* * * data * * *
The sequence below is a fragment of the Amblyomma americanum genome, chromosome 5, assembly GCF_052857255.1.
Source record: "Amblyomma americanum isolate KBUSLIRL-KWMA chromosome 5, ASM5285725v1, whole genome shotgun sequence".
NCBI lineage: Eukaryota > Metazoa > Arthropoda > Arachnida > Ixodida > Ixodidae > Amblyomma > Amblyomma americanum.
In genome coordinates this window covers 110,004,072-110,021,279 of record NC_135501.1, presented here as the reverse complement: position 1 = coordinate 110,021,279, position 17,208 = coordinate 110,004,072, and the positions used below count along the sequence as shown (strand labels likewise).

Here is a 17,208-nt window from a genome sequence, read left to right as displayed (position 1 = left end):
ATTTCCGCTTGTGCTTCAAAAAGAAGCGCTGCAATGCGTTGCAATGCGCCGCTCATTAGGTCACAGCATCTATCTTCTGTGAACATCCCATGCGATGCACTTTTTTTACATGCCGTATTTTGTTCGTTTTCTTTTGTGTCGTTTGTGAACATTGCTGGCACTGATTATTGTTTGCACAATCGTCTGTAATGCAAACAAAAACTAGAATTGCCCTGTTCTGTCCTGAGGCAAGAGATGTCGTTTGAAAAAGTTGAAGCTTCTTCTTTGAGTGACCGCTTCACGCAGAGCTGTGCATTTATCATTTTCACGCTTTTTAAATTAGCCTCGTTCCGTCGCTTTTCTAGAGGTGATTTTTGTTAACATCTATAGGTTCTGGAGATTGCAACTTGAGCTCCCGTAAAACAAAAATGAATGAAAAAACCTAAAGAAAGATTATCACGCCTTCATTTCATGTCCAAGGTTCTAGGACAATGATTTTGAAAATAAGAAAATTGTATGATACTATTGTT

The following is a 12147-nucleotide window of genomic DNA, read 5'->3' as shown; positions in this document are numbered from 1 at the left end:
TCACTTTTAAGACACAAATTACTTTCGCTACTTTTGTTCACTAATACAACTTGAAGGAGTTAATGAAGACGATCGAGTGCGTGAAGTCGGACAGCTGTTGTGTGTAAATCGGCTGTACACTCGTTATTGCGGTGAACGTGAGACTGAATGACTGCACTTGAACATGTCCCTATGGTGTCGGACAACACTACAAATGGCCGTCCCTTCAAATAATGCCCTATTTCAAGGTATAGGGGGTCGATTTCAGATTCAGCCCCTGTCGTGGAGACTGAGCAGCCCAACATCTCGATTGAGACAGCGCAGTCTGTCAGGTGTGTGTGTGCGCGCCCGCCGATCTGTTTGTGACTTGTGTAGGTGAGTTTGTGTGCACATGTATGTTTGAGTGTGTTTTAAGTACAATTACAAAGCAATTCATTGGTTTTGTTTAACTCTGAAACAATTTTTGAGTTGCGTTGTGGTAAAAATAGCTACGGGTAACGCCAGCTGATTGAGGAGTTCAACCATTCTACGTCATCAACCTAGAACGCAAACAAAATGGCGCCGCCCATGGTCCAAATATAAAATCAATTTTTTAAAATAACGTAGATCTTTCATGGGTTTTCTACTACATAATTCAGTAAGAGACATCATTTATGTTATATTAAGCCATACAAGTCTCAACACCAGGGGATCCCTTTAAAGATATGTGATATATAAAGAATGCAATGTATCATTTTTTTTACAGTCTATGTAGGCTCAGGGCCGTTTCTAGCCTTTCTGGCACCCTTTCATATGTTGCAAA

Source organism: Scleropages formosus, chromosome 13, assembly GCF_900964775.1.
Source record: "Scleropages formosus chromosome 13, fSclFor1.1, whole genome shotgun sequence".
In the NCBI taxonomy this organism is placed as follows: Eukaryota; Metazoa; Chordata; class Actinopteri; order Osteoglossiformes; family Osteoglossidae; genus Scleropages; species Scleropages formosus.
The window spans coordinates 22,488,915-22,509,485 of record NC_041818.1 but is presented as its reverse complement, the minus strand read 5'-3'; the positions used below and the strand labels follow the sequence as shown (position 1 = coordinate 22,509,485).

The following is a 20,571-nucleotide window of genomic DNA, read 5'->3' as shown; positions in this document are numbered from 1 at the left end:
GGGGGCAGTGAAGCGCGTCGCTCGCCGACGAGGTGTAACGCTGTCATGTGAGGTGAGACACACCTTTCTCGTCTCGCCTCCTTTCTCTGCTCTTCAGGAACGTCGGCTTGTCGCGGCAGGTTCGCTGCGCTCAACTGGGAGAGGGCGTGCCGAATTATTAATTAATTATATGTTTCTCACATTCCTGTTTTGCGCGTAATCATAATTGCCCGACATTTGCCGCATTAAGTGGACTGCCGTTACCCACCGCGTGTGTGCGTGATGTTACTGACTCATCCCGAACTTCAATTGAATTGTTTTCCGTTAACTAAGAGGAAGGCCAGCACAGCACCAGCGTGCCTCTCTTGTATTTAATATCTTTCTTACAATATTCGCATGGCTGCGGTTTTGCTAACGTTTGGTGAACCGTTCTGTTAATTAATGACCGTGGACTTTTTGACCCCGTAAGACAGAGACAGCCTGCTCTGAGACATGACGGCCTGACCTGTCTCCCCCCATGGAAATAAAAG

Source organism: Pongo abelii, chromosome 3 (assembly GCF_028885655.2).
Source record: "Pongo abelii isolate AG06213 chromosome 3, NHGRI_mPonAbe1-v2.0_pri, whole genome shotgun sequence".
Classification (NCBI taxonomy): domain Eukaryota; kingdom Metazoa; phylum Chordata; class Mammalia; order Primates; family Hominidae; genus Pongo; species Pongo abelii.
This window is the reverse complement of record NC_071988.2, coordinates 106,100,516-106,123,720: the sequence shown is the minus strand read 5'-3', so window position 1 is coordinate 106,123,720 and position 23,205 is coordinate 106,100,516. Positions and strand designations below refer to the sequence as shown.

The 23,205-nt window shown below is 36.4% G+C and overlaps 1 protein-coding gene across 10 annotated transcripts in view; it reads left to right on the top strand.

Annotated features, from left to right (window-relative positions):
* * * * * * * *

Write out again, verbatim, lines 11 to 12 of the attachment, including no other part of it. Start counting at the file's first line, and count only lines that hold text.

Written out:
In the NCBI taxonomy this organism is placed as follows: Eukaryota; Metazoa; Chordata; class Actinopteri; order Osteoglossiformes; family Osteoglossidae; genus Scleropages; species Scleropages formosus.
The window spans coordinates 22,488,915-22,509,485 of record NC_041818.1 but is presented as its reverse complement, the minus strand read 5'-3'; the positions used below and the strand labels follow the sequence as shown (position 1 = coordinate 22,509,485).